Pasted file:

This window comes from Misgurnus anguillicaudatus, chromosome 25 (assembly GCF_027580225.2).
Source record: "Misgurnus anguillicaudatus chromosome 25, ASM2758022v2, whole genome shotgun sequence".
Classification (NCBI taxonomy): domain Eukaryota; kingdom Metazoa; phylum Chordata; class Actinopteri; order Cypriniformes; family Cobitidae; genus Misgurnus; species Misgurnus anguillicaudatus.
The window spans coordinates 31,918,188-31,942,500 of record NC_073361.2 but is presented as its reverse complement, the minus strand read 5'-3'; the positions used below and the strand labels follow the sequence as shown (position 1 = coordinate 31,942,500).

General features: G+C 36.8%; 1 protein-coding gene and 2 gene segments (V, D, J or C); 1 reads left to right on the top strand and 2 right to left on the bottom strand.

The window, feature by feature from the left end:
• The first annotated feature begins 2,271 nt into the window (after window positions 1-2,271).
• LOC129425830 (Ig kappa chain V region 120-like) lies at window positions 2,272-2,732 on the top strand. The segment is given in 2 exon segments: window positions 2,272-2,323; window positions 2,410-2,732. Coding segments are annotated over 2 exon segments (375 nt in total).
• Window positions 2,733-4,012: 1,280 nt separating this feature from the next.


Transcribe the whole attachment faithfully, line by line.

This window comes from Misgurnus anguillicaudatus, chromosome 25 (assembly GCF_027580225.2).
Source record: "Misgurnus anguillicaudatus chromosome 25, ASM2758022v2, whole genome shotgun sequence".
Classification (NCBI taxonomy): domain Eukaryota; kingdom Metazoa; phylum Chordata; class Actinopteri; order Cypriniformes; family Cobitidae; genus Misgurnus; species Misgurnus anguillicaudatus.
The window spans coordinates 31,918,188-31,942,500 of record NC_073361.2 but is presented as its reverse complement, the minus strand read 5'-3'; the positions used below and the strand labels follow the sequence as shown (position 1 = coordinate 31,942,500).

General features: G+C 36.8%; 1 protein-coding gene and 2 gene segments (V, D, J or C); 1 reads left to right on the top strand and 2 right to left on the bottom strand.

The window, feature by feature from the left end:
• The first annotated feature begins 2,271 nt into the window (after window positions 1-2,271).
• LOC129425830 (Ig kappa chain V region 120-like) lies at window positions 2,272-2,732 on the top strand. The segment is given in 2 exon segments: window positions 2,272-2,323; window positions 2,410-2,732. Coding segments are annotated over 2 exon segments (375 nt in total).
• Window positions 2,733-4,012: 1,280 nt separating this feature from the next.